Finally, she clarifies something I’d wondered about: the reason northern waters are such a deep blue while tropical waters near shore are turquoise. It’s precisely because of all that surface plankton, which causes light to reflect differently.
Searching for Seals
We continue motoring around the rocky islands of Long Island Sound. The lighthouse of Sheffield Island sits empty, its keeper replaced by modern electronics. If we’re going to see any seals, it will most likely be on the shores of one of these islands.
Nicky hands out binoculars, and I gaze through them at the enormous multi-million-dollar mansions that crowd against each other on disproportionately small seafront lots, eroded to even smaller sizes by recent hurricanes Irene and Sandy.
The weather has cleared, the threat of snow shriveled to the size of a few wispy clouds. Outside on the back of the boat, the temperature has dropped into the teens, and I’ve slowly donned my gloves, balaclava, hat, and scarf. Thus attired, I’m perfectly comfortable in the fresh salt air. Those who didn’t bring enough of the right clothes are huddled in the small heated cabin in the center of the boat. There are no other boats in sight.
I scan the rocks. Four species of seals visit Long Island Sound: Most common are the harbor seals, followed by grey, harp, and hooded, but I’m simply looking for the generic curved shape of a seal at rest.
I see plenty of birds: a loon saunters by — “snob birds,” Nicky calls them, because they have their beaks in the air. There are scores of long-tail ducks (Arctic migrants), swans, and gulls. I’m having a bit of trouble making out shapes because the boat is bouncing, making it hard to keep anything in the viewfinder long enough to identify it. But one thing is clear: No seals.
Sightings aren’t guaranteed, nonetheless, everyone expects to see one, even the crew, who seem a bit flummoxed why on a windless day like today there aren’t any about. Having been on more than a fair share of safaris, I’m well aware of the delight that comes with sighting 42 elephants at once — and the disappointment when you’re told, “You should have been here yesterday when the giraffe stood on his head and the ostrich danced the mambo.”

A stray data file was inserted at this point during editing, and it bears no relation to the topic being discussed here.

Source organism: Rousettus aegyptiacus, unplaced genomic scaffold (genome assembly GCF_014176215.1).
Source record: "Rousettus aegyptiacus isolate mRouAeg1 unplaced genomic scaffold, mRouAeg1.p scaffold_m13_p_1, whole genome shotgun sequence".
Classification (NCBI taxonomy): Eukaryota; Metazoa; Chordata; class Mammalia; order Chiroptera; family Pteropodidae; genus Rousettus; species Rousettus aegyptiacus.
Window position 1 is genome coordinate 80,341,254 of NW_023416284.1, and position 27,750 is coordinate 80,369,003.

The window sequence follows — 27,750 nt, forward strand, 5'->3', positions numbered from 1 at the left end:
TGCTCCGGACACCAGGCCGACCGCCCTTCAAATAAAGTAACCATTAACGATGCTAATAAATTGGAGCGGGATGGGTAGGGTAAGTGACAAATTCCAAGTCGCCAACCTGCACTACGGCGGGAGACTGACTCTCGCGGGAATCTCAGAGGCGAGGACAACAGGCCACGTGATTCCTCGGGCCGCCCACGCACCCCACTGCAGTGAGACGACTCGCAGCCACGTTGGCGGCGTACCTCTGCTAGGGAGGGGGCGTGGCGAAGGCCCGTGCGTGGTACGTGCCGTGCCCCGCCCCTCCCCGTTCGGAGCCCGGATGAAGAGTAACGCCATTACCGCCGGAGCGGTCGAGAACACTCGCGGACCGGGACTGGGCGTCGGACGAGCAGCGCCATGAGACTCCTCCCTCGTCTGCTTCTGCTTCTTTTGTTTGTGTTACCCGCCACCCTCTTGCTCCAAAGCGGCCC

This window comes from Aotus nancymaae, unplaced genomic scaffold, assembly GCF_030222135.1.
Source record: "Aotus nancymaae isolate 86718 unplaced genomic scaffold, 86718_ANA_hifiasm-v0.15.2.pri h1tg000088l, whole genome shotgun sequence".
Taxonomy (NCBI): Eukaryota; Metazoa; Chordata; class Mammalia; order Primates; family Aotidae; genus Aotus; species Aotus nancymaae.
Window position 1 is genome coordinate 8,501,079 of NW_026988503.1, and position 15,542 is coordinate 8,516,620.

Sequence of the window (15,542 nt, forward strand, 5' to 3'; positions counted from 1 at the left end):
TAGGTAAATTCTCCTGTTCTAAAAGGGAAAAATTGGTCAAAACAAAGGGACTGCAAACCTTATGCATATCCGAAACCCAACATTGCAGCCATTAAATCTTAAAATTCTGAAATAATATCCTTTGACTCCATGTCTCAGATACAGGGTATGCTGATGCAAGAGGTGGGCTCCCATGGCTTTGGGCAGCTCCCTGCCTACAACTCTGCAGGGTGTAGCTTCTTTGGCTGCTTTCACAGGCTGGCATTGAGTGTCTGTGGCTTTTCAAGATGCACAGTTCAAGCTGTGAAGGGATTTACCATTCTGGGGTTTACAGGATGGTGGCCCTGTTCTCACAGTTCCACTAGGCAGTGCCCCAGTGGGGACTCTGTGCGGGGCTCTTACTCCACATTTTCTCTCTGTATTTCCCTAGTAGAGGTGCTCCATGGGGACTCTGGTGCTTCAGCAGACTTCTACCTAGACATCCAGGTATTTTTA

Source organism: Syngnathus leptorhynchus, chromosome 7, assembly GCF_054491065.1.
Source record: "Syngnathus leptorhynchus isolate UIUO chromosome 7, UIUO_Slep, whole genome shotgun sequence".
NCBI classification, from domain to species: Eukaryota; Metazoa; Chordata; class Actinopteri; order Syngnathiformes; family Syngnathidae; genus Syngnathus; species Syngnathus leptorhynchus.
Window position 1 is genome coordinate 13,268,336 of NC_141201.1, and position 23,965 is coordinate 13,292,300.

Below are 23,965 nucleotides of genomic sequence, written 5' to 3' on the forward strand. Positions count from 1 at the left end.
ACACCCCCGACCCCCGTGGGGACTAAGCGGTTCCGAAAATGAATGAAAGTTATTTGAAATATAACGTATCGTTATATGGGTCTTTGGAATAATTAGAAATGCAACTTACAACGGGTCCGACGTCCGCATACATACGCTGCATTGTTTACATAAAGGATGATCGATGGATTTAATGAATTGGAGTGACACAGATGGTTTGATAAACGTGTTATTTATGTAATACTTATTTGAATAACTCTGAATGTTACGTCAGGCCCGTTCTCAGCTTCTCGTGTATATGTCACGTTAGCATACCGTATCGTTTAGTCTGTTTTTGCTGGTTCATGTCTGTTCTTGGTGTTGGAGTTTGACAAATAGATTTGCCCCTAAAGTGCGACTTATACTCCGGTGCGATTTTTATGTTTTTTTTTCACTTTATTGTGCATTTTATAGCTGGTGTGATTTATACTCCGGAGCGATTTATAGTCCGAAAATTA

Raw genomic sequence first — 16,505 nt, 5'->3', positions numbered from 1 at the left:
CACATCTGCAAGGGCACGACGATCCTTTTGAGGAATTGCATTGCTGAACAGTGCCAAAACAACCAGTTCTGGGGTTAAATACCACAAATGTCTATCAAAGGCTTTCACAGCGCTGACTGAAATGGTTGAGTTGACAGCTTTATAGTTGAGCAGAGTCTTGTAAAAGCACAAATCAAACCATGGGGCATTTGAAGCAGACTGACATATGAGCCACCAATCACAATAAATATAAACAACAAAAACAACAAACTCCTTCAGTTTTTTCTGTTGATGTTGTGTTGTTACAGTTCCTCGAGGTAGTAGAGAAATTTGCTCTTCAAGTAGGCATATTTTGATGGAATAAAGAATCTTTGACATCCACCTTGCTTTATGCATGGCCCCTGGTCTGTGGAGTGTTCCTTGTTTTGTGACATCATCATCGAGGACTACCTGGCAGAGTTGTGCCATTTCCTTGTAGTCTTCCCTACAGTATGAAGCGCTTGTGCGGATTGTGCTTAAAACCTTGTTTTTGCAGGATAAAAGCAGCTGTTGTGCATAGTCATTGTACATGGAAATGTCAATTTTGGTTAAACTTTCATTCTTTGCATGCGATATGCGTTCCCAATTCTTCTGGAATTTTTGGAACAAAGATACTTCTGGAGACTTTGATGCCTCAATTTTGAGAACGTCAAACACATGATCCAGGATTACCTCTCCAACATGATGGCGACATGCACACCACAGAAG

Most of the visitors are philosophical about it. The smaller children don’t seem to mind: They’ve become fascinated with some of the educational display items, which include a piece of seal-skin, a skull, and a bag of frozen fish. But a couple of adult passengers seem frankly annoyed and are looking for someone to blame.
My nephews aren’t at all fussed about the lack of seals. They liked the trip. Like me, they learned a few new science facts, and they stayed warm enough to be able to enjoy the outside.
“There were some weird people on that boat,” 11-year old Alex comments. “Like those ladies who kept complaining and saying it was a ripoff. It’s like, these are WILD animals! What don’t they get about that?”
- Critter cruises go out all year, but you only have a chance of seeing seals in the winter. In the summer, Long Island Sound is too warm for them and they head for shores along open ocean.
- Dress warmly: For a 20 degree day, I wore three layers on top and bottom: a long-underwear layer, an insulating layer, and an outerlayer. Ski clothes work, too. Bring hats, scarves, a balaclava, and gloves. Wear the warmest boots you have.
- Winter critter cruises go out on weekend mornings when the tide is low. They are canceled in heavy winds. The trip is 2 1/2 hours long.
- The boat crew hands out excellent binoculars. But bring a camera with a long lens; by law, the boat can’t get within less than 200 feet of any seals that are spotted.
- Kids must be 42 inches tall.
- Seal sighting are not guaranteed — although there is a consolation prize: You can always go into the aquarium and see them there.